Not long after I transferred to the Wellington Transmission Centre from Gisborne, I was treated to a visit to the Somes Island quarantine station. No, I didn’t have some dreadful country ailment – I had skills that were scarce in the “big smoke.”
Not long before leaving Gisborne, I’d helped install a rural carrier telephone system at the remote settlement of Motu near Matawai. Outside the bigger centres in the 1970s, the telephone network was carried on these rural or open wire carrier systems, on wires strung from pole to pole on insulators just like power lines. Telephone circuits were multiplexed together (i.e. stacked) and sent on pairs of wires to the far end where they would be demultiplexed into individual trunk circuits for the local exchange.
Generally, each carrier system carried 12 circuits, but some were older technology. From memory (which is now decidedly flaky) the system I helped to install at Motu was a recycled STO-C 3 which carried only three telephone circuits.
On arrival in Wellington, I was looking forward to working on broadband systems of 960 circuits so was somewhat miffed to learn that one of my first trips into the field was to work on a dungery old rural carrier system. On the opposite side of the desk was obvious glee. At last! Someone on the station with recent hands-on experience who could maintain the last rural carrier system in the region.
At the time, Somes Island was still a fully functional quarantine station, used for agricultural and animal work. Its former roles as a prisoner of war camp during World War II and as a human quarantine station from the pioneering days were long past. The island had several permanent staff members, and its own step-by-step PABX system to allow calling between the houses and the mainland.
A new submarine power cable had been laid from the mainland, and the rural carrier system was connected to the old power cable to allow PABX trunks to be connected. An expedient solution, but the characteristics of a cable designed to operate at 230 volts and 50 Hz are far removed from those required for a system operating in the kilohertz range and at a much lower voltage.
For years, the staff at the Transmission Centre had developed bubonic plague, overnight cholera, 24-hour typhoid and many other mysterious illnesses as the maintenance rota brought the Somes Island rural carrier up for its annual maintenance check. Had I been the boss, I would have thought this made them eminently suitable for the job on a quarantine station, but it hadn’t worked that way.
On the appointed day we drove out to Petone wharf in one of the old brown Ford Falcon station wagons. It was raining steadily, cold, and a wind was up. Perfect day to be bobbing about in Wellington harbour in a tub. The gently sloping shore at Petone necessitates a long wharf at the end of which the official island launch was waiting for us. My worst nightmare had centred on a recycled government whale boat, so I was relieved to find a much bigger vessel than I had expected. The cabin was standing room only with all our test instruments, but at least we were out of the weather.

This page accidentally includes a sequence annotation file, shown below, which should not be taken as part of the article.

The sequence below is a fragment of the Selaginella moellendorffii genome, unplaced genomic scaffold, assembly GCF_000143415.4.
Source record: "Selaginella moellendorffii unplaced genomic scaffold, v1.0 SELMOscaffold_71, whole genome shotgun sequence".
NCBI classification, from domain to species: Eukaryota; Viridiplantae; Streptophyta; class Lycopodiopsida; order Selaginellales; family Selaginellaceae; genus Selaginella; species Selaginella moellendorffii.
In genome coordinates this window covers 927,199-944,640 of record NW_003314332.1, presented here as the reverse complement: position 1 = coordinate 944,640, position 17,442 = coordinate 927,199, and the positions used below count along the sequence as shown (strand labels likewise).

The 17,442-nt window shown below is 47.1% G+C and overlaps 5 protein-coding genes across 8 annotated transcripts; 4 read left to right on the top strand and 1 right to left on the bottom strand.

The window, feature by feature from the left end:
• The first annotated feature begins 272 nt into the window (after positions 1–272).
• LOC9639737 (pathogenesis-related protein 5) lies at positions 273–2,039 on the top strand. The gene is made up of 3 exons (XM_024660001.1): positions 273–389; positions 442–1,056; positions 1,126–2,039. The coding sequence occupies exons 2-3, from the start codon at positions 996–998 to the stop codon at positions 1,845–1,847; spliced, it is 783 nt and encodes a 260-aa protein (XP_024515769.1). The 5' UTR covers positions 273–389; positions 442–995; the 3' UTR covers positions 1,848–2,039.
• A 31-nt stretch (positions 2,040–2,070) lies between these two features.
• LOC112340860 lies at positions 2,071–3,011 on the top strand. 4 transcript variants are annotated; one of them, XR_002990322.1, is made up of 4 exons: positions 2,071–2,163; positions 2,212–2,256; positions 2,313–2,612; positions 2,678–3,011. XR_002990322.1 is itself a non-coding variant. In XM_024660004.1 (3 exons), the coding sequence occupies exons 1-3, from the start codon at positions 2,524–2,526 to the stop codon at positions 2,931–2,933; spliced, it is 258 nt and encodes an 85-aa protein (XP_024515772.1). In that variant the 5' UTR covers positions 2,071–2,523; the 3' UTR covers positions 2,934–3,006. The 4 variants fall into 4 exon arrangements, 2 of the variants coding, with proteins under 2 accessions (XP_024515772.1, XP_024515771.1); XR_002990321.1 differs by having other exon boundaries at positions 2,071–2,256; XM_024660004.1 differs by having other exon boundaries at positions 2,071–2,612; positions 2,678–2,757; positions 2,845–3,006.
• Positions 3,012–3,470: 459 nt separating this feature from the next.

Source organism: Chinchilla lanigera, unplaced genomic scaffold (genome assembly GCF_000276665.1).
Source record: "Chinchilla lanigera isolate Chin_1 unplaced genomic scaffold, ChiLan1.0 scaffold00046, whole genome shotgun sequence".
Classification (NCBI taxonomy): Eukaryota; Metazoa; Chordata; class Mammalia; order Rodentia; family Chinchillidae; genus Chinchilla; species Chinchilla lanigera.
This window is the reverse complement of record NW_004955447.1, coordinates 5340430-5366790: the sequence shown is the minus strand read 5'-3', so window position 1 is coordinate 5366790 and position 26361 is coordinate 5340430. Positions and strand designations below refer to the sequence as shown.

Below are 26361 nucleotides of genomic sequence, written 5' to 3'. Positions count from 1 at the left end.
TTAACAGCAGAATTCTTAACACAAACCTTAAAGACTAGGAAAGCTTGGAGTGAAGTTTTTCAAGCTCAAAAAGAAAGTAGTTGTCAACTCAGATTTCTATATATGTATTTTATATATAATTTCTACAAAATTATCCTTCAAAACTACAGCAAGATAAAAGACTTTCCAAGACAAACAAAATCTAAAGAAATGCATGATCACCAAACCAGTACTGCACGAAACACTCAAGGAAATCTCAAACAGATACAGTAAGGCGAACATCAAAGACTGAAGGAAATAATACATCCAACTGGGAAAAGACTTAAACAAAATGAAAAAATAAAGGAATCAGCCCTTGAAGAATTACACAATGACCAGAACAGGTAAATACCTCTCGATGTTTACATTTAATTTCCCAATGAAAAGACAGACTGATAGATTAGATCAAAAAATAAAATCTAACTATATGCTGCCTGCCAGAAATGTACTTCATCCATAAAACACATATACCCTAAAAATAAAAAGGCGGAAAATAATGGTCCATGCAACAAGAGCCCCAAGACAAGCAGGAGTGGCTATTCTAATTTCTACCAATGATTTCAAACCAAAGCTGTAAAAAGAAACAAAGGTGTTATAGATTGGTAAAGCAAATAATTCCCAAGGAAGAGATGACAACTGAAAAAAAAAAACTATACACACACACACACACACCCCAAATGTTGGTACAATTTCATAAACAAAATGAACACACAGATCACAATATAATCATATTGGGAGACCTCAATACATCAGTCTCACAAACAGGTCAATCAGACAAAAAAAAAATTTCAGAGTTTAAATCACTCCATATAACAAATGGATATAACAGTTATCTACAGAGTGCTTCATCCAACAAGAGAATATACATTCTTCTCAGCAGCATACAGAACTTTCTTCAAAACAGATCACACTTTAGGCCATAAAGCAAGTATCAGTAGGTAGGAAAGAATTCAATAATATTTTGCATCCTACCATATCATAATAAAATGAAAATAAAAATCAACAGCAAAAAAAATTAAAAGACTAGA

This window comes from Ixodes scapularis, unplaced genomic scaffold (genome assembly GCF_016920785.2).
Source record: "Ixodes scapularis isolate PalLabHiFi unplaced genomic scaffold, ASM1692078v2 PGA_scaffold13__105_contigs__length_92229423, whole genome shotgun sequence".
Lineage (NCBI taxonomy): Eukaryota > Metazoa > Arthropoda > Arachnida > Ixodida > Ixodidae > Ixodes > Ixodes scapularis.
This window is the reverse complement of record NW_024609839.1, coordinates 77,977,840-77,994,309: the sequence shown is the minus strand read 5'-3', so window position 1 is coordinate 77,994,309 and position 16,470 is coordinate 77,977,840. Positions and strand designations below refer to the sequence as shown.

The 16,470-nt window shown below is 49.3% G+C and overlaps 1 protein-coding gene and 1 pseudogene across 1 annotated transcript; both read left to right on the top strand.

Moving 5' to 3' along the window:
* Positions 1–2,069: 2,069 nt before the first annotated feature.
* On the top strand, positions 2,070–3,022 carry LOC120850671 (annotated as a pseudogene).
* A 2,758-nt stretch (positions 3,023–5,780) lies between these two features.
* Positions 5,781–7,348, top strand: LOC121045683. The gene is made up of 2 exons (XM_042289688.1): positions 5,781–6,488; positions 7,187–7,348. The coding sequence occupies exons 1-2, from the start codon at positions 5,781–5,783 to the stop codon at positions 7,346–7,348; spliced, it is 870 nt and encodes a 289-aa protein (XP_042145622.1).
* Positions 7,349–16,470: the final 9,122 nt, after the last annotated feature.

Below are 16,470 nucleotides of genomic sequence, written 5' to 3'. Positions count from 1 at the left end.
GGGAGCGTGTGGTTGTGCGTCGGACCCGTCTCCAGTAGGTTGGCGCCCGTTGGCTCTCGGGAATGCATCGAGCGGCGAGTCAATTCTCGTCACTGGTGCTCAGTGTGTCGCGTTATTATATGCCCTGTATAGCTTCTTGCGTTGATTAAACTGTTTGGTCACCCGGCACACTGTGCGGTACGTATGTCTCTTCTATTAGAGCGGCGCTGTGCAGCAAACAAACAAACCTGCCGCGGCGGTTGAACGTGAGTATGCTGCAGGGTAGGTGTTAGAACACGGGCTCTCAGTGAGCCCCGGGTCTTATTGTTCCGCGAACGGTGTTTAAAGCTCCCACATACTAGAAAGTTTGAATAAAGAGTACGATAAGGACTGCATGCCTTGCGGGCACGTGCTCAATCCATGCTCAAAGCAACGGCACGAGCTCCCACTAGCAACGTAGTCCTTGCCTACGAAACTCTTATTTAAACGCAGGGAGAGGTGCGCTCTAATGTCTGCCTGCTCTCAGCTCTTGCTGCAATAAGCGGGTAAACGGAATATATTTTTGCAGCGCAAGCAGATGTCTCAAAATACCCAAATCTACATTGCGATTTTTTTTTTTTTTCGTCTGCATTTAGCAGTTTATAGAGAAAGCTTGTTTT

The skipper wasted no time and we set off in a straight line for the island, ploughing through the waves that were breaking over the bow. Fortunately, I’m a good sailor, but I would’ve enjoyed the trip more had I been able to see through the salt and spray on the cabin windows. Even the skipper found this to be an issue, and he frequently resorted to the storm window to see where we were going.
On arrival, I had been warned that we might have to go through quarantine procedures – whatever they were. Strip off and hose down on the beach? Much less, I’m glad to report. Walking through a shallow trough and an inspection of bags and instruments sufficed. They were more concerned about rats getting onto the island and killing off birds in the sanctuary.
The carrier system was in good condition and the maintenance was completed in a jiffy; we had plenty of time to enjoy the guided tour of part of the facilities before the launch came back for us.
But the cable. Oh, the cable. The frequency response of the old power cable was atrocious, and it was clear that it was coming toward the end of its life. Over time, the kinks and bends in the submarine part had allowed the conductors to be compressed and crimped. By the time an electron reached the far end it was so disorientated that it was in no fit state to do its work.
But we managed to bodge it. Rural carrier systems were quite robust and tolerant and, when we left, the terminal on the island was fair shrieking at its counterpart at Petone which in turn was shouting back. Call quality was better than before, and I could now start playing with newer toys like broadband systems.
I’d been quarantined for the day, and made a full recovery.